Kerry expected to lead on tar sands pipeline, global climate policy
Friends of the Earth: Obama’s nominee must live up to inaugural pledge
WASHINGTON, D.C.–(ENEWSPF)–January 24, 2013. As Senator John Kerry’s confirmation hearing opens today, President Obama has set high expectations for his nominee to lead the State Department with a rigorous commitment to combating catastrophic climate change. But for Kerry to live up to the promises in the president’s inaugural address, he must reverse the often-disappointing direction taken by outgoing Secretary Hillary Rodham Clinton.
“Senator Kerry has spent many years calling for more ambitious and decisive action to combat climate change,” said Erich Pica, president of Friends of the Earth. “As secretary of state he will have the chance to turn those words into reality.”
Kerry’s first test will be assuring that the new, supplemental environmental impact statement conducted by the State Department will fully assess the climate impact of allowing construction of the Keystone XL pipeline — an assessment that would clearly show that permitting the pipeline would be an environmental time bomb. More broadly, it will fall to Secretary Kerry to assure that the U.S. position at international climate negotiations is dictated by science and equity, not congressional paralysis. Kerry’s starting point for climate policy, at home and abroad, should be in line with the role the U.S. occupies as the country most responsible for causing the climate crisis.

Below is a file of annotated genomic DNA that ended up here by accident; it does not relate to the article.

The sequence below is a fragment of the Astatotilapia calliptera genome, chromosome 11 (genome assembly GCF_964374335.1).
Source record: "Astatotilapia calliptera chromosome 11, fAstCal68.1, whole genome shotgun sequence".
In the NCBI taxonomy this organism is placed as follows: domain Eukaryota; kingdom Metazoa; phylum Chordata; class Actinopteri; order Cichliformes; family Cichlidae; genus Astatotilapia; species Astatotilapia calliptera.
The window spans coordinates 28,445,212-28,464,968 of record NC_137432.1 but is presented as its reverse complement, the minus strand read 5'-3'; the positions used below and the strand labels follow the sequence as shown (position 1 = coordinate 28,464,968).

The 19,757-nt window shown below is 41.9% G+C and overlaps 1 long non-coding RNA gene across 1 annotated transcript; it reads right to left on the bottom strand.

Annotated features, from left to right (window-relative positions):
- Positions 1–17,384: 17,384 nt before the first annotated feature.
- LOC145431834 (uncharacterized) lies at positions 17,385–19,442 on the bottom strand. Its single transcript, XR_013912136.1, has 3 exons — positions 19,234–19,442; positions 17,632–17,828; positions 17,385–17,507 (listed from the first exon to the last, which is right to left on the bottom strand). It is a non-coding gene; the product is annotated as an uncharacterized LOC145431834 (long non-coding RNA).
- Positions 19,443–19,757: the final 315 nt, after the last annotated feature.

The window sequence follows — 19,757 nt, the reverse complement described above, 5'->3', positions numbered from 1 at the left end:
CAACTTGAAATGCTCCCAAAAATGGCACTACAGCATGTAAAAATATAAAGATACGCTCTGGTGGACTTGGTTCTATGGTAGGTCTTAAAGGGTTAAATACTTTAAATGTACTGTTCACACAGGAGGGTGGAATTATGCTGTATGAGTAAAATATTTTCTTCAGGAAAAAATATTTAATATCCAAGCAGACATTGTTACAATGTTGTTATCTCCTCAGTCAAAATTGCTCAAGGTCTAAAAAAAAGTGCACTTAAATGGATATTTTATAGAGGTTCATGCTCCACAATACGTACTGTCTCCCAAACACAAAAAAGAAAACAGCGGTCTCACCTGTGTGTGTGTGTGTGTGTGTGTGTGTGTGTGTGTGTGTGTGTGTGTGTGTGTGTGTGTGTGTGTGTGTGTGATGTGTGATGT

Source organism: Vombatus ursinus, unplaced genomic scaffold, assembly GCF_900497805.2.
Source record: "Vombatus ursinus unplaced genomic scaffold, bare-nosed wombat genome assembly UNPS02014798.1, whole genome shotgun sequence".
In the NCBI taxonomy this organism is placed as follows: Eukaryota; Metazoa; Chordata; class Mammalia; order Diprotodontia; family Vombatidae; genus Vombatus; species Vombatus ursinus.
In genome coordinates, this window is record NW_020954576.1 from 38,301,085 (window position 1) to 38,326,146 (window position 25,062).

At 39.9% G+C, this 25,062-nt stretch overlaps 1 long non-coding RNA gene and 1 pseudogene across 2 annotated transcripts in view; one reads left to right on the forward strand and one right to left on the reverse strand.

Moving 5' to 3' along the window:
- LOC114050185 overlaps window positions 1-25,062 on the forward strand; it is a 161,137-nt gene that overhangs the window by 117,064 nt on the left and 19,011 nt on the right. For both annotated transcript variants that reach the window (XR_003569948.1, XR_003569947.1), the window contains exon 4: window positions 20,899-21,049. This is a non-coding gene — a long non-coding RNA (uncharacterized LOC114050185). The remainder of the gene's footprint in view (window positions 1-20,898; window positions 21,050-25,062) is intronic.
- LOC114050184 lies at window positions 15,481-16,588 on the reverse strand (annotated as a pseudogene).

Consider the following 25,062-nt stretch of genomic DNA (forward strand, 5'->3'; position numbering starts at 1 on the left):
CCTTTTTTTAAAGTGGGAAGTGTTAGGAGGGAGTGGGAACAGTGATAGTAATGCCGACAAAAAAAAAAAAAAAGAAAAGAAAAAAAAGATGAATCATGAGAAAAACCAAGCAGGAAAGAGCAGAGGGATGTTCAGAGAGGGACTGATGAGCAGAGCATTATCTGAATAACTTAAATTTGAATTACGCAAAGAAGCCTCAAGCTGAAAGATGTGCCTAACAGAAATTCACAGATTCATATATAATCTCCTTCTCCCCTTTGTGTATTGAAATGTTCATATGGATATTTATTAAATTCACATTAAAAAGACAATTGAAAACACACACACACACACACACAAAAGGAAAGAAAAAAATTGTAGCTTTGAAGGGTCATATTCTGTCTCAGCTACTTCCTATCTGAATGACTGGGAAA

On Tuesday, the State Department announced that it was again delaying a decision on granting a permit for the pipeline, which would carry carbon-intensive tar sands oil from Canada to Texas refineries. During Clinton’s tenure, the pipeline debate was tainted by Secretary Clinton’s ties to a lobbyist for TransCanada Pipelines and her own premature statements backing the pipeline.
As chair of the Senate Foreign Relations Committee, Kerry signaled his commitment to assuring such a climate assessment of the pipeline. In October 2011, in response to questions about his position on the pipeline, Kerry said, “There’s a lot at stake here and I’ll do my best to leave no question unanswered including every possible economic and environmental consideration before a final decision is made.”
At State, Kerry can also revitalize the agency’s lackluster performance at United Nations climate negotiations. Since President Obama’s direct involvement in Copenhagen in 2009, the administration has been cited by numerous other countries as being disruptive and resistant to establishing meaningful limits on carbon emissions and to providing funds to help developing countries adapt to and mitigate climate change.
“Senator Kerry should make clear that as Secretary of State, he would hit the reset button on the U.S. approach to international climate policy,” said Pica. “The world simply cannot afford four more years of U.S. obstructionism at United Nations climate talks, leading the world in a race to the bottom.”